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  1. 1. BRAIN MR SPECTROSCOPYRadiologist Le Thi Kim Ngoc
  2. 2. Introduction of MRS Magnetic Resonance Spectroscopy (MRS) :ananalytical method in chemistry that enables theidentification and quantification of metabolites insamples. Differs from conventional Magnetic ResonanceImaging (MRI): spectra provide physiological andchemical information instead of anatomy
  3. 3. Introduction MR spectra may be obtained from different nuclei :1H(proton), 23Na (sodium), 31P (phosphorus). Themost common nuclei : 1H (proton) (easier to performand higher signal-to-noise) Proton MRS : within 10-15 minutes, + conventional MRimaging protocols. Monitor biochemical changes in neurologic disease Interpretation : be correlated with the MR images beforemaking a final diagnosis
  4. 4. Physical Basis Conventional MRI: 0.2 to 3T. MRS: to detect weak signals from metabolites, ahigher strength field is required (1.5T or more). Higher field strength units have the advantage:higher signal-to-noise ratio (SNR), betterresolution and shorter acquisition times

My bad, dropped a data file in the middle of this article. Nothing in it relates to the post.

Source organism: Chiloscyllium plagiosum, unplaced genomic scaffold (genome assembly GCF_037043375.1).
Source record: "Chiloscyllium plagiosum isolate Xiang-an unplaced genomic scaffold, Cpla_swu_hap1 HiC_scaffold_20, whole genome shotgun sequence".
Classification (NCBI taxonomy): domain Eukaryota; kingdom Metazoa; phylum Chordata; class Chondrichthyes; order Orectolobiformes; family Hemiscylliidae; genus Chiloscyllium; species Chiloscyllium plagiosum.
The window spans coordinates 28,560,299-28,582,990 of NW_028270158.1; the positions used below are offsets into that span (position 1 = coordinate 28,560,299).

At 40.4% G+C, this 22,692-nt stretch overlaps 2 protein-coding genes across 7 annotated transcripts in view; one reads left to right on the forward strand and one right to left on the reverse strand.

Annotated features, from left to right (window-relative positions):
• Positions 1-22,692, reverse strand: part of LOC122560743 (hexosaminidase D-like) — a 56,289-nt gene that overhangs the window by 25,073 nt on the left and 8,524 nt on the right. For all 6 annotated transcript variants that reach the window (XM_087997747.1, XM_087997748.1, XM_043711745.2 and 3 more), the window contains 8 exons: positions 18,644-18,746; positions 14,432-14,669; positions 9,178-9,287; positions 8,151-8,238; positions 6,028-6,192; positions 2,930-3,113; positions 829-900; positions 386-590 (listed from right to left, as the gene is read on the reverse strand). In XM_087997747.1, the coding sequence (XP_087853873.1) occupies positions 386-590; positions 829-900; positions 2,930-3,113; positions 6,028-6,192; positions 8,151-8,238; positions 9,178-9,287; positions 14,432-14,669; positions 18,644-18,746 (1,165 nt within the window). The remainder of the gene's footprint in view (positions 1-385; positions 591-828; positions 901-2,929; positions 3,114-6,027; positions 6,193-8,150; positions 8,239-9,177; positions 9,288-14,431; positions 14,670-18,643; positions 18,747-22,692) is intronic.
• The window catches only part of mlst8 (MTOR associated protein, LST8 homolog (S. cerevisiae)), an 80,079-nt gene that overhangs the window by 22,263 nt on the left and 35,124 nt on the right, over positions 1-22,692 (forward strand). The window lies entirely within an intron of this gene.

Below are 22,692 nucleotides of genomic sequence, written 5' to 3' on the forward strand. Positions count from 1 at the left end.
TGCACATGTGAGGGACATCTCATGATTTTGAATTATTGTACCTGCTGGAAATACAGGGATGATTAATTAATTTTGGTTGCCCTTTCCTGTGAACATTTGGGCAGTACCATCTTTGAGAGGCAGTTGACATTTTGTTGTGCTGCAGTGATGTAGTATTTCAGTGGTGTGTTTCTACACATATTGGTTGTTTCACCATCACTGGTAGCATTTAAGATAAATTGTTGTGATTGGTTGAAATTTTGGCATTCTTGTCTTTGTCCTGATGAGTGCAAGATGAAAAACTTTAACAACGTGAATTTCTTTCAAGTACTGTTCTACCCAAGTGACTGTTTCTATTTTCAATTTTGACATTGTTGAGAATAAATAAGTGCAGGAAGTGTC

5. 5. BASIC PHYSICALPRINCIPLES H-MRS: the chemical shift properties of the atom When a tissue is exposed to an external magneticfield, its nuclei will resonate at a frequency (f) that isgiven by the Larmor equationf = γBo gyromagnetic ratio (γ) is a constant of eachnuclear species the external magnetic field (Bo) and the localmicroenvironment.
  6. 6. BASIC PHYSICALPRINCIPLES interactions of nuclei with the surroundingmolecules - change in the local magnetic field -change on the spin frequency of the atom (aphenomenon called chemical shift) The value of this difference in RF gives informationabout the molecular group carrying H and isexpressed in parts per million (ppm).
  7. 7. The MR spectrum the x axis-metabolitefrequency inppm accordingto the chemicalshift the y axis thatcorresponds tothe peakamplitude
  8. 8. BASIC PHYSICAL PRINCIPLES The resonant frequencies of protons : 10 MHz (0.3T) - 300 MHz (7 T) At 1.5 T, the metabolites :63,000,000 and64,000,000 Hertz- parts per million (ppm). NAA at2.0 ppm and other metabolites fall into their properpositions on the spectral line the ppm scale :it readsfrom right to left
  9. 9. Techniques Anatomical images-select a volume ofinterest (VOI)-spectrum will beacquired different techniques:single- and multi-voxelimaging using bothlong and short echotimes (TE)